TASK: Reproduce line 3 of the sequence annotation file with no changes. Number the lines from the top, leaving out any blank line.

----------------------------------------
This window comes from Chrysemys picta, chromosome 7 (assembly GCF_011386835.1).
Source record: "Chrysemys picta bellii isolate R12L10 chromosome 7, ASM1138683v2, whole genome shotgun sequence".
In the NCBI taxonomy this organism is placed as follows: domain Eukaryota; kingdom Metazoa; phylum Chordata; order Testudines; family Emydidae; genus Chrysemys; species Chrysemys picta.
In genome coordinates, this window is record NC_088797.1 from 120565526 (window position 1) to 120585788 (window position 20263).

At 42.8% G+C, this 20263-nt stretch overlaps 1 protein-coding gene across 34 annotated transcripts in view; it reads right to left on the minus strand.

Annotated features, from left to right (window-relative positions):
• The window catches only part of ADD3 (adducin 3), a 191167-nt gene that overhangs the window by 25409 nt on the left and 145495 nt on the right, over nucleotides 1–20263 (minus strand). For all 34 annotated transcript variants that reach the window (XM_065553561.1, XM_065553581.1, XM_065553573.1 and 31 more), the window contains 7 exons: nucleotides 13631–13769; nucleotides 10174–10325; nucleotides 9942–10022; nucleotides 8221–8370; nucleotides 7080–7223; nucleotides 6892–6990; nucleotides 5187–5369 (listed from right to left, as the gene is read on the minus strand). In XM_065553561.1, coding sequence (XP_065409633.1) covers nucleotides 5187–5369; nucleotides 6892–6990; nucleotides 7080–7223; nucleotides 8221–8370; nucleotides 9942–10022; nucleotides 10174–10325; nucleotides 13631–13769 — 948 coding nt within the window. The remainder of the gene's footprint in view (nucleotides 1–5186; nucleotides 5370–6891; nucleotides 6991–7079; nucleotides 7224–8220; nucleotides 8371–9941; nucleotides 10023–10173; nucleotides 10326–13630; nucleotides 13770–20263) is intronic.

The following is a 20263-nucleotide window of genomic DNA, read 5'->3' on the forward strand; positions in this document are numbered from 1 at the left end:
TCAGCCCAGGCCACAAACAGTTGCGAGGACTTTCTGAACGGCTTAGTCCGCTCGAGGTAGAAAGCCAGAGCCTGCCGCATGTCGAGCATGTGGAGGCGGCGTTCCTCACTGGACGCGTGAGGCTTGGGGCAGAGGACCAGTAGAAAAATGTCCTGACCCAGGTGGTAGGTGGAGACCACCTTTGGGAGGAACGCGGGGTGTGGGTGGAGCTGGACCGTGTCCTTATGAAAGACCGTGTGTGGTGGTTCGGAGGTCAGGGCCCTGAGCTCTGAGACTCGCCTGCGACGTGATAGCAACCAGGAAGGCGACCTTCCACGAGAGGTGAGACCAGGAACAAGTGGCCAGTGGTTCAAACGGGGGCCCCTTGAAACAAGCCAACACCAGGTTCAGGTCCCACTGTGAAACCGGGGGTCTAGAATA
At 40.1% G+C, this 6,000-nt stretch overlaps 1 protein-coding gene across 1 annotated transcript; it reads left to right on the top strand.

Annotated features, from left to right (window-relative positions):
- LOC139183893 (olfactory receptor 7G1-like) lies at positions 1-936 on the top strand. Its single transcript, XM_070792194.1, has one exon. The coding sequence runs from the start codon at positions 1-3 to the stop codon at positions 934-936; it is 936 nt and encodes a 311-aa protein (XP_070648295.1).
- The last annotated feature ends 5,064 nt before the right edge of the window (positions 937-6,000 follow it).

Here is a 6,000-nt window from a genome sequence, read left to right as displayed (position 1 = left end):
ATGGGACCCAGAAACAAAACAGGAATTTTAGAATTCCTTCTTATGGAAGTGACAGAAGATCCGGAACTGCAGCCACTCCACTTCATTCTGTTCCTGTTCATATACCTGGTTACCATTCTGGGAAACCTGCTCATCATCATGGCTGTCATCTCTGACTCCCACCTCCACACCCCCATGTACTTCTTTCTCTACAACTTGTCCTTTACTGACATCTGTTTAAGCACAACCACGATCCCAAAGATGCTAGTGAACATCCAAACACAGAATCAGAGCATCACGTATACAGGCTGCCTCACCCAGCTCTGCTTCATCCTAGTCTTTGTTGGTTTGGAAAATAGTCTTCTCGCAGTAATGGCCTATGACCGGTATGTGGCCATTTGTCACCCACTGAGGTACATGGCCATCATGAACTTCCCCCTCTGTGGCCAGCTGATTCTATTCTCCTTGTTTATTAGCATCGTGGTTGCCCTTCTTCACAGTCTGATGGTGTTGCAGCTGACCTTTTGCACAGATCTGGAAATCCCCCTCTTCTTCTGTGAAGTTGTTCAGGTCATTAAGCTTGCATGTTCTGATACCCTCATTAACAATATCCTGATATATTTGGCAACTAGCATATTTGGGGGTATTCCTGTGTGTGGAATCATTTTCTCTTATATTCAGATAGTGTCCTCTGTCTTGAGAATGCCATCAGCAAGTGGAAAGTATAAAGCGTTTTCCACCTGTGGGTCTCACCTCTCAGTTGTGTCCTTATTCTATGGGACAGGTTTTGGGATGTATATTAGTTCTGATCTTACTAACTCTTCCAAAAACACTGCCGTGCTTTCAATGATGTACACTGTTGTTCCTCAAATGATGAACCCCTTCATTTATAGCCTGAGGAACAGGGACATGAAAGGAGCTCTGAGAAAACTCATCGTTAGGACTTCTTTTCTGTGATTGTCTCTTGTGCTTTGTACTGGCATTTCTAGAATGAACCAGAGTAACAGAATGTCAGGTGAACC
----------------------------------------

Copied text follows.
In the NCBI taxonomy this organism is placed as follows: domain Eukaryota; kingdom Metazoa; phylum Chordata; order Testudines; family Emydidae; genus Chrysemys; species Chrysemys picta.